Nothing Divides Like A Pipeline (Part 1)

Nothing Divides Like A Pipeline (Part 1)

This blog post is the first half of a two-part series about the Trans Mountain Pipeline Expansion.


Without a doubt, most of my Canadian readers (and especially those from Western Canada) will know about this highly contentious and polarizing dispute: The Trans Mountain Pipeline Expansion.  This hot-button issue has pitted provinces against each other for the past few months, and forced the residents of British Columbia and Alberta to take sides.

For the last little while, I’ve been trying to figure out how to write a post about Kinder Morgan without alienating those who don’t share my perspectives or concerns.  The expansion has been unique in that it has divided not only a country, but individual interest groups that would normally share the same viewpoint have been divided as well.  For example, members of some First Nations groups such as the Tsleil-Waututh Nation have been some of the pipeline’s most resolute opposers, while other Indigenous groups have been in favour of the expansion.  Similarly, many who consider themselves environmentalists in other respects have decided to support the pipeline.

In light of all this, I have finally come to a decision on how to write this post: I won’t be sharing my opinion on the issue, but instead, I will write an overview of the pipeline expansion and some major points for and against.  That way, those of you who may not be familiar with the issue can have a chance to form your own opinions.

Let’s start at the beginning.

What Is The Kinder Morgan Trans Mountain Pipeline Expansion Project?

Kinder Morgan is an energy infrastructure company, and they commissioned the current Trans Mountain Pipeline system back in 1951.  However, the problems all began in December of 2013, when Kinder Morgan applied to build a new pipeline, which would transport bitumen (which is heavier and denser than regular crude oil) between Edmonton, Alberta, and Burnaby, B.C.  

The proposal was approved by the Government of Canada in November 2016, but the province of British Columbia refused to support the Trans Mountain pipeline.  Since then, the government of Alberta has fired back at B.C., even threatening to cut off oil exports to British Columbia.  The federal government has since sided with Alberta and shown its support of Kinder Morgan, with our Prime Minister saying, “We are going to get the pipeline built.”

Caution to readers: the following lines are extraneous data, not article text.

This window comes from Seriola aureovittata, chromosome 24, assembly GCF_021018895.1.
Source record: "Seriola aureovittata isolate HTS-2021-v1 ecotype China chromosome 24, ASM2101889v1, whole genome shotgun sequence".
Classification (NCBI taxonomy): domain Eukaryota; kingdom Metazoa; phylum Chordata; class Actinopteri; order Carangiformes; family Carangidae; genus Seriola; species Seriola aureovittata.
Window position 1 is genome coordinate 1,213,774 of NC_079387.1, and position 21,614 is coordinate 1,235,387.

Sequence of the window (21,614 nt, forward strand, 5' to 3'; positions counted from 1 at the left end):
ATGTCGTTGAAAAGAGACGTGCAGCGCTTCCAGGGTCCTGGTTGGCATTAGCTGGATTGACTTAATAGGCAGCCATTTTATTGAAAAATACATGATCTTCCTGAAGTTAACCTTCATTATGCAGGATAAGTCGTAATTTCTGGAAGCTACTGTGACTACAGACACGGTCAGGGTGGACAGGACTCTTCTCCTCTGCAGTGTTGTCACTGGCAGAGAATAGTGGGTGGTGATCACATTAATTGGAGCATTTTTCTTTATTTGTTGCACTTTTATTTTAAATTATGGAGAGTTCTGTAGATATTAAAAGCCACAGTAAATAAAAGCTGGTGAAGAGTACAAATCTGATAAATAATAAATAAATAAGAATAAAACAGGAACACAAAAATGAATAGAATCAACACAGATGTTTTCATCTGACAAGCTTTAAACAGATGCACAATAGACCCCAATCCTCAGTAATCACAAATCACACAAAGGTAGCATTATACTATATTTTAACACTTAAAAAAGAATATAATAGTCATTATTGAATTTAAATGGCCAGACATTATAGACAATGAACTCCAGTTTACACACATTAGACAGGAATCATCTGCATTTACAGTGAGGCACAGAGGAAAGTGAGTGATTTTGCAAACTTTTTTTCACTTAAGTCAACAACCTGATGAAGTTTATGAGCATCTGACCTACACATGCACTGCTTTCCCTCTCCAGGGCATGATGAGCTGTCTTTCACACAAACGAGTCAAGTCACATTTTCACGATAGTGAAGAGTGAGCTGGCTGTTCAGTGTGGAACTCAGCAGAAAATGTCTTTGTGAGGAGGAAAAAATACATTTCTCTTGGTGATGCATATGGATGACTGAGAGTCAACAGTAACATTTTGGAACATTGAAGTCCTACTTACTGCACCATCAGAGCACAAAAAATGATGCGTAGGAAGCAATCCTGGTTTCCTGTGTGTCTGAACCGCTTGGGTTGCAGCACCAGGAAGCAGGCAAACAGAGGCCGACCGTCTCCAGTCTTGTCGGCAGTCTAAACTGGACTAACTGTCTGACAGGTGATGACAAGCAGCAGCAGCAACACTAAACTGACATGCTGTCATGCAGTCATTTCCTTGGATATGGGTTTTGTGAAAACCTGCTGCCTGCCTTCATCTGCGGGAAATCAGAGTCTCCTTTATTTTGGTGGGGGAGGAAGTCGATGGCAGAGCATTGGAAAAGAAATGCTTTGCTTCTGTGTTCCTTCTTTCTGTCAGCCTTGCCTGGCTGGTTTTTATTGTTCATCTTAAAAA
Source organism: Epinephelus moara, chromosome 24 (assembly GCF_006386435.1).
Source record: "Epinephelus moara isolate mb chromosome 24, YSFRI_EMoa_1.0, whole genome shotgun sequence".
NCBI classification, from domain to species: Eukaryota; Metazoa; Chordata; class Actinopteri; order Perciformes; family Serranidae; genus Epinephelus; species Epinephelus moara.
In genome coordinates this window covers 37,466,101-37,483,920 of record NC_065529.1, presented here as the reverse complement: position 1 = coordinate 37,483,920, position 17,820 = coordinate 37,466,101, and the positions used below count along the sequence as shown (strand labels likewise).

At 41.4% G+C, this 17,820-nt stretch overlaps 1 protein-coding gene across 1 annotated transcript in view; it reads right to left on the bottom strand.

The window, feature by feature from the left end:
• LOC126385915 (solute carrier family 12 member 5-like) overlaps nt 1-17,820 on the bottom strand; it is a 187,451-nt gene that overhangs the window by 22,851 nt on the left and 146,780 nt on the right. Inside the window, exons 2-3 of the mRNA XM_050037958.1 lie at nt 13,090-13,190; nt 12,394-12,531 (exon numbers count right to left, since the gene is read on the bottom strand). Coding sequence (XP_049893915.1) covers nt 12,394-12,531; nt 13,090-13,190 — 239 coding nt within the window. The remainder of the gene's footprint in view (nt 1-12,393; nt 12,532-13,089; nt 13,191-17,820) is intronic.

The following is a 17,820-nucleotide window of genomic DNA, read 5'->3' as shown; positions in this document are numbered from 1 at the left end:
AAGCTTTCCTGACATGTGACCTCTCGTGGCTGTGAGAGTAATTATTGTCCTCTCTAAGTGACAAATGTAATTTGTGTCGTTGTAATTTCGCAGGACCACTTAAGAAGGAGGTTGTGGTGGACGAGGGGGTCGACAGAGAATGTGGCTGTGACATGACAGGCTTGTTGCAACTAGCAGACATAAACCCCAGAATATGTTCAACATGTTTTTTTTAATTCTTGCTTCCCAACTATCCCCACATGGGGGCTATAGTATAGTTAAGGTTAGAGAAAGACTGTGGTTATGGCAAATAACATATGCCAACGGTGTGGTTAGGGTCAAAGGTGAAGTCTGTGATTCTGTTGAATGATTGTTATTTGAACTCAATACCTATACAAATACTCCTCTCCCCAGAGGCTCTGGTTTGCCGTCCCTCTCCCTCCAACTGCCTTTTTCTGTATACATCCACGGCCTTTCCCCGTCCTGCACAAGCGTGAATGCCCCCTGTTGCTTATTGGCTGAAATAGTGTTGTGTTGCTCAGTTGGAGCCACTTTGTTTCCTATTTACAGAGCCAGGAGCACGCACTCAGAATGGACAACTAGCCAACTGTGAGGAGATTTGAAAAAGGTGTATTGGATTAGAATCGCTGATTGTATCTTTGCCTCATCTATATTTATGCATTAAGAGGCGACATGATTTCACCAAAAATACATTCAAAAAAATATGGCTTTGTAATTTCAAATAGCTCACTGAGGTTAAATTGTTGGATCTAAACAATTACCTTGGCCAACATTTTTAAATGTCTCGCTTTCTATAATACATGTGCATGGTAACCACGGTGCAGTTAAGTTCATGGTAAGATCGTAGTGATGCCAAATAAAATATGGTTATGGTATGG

And they certainly kept their promise.  On May 29, 2018, the federal government made a bold move to ensure that the expansion is built – they purchased the pipeline from Kinder Morgan for $4.5 billion!  According to CBC News, the government (and therefore taxpayers) may end up spending billions of additional dollars in construction.

Image obtained from kindermorgan.com

Why Are British Columbia and Alberta Divided Over The Issue?

Firstly, we have to consider the economic significance of this project.  One of the most significant parts of Alberta’s economy is the oil and gas sector, and the Trans Mountain Pipeline Expansion would bring an additional $73.5 billion to Alberta’s oil producers (according to the Trans Mountain Website).

On the other hand, for British Columbia (whose economy depends primarily on our forestry and fishing industries), there seems to be more potential harms than benefits.  More oil, and particularly bitumen, flowing to our coastline means more potential for an oil spill.

In February of 2018, Alberta began to retaliate against B.C’s strong opposition to the pipeline.  Alberta’s premier, Rachel Notley, challenged the province’s stance by threatening to suspend electricity purchase contracts from British Columbia.  The next week, Notley announced that Alberta would stop importing B.C. wine, a boycott that lasted for over two weeks. The brewing trade war reached a truce at the end of February, but fast forward to April, and Alberta made its biggest threat yet.  The Alberta provincial government stated that they will cut off oil exports to British Columbia as a punishment for their stubbornness.


In the second half of this post, I will explain the points for and against the expansion.  Stay tuned!

-Asha M.

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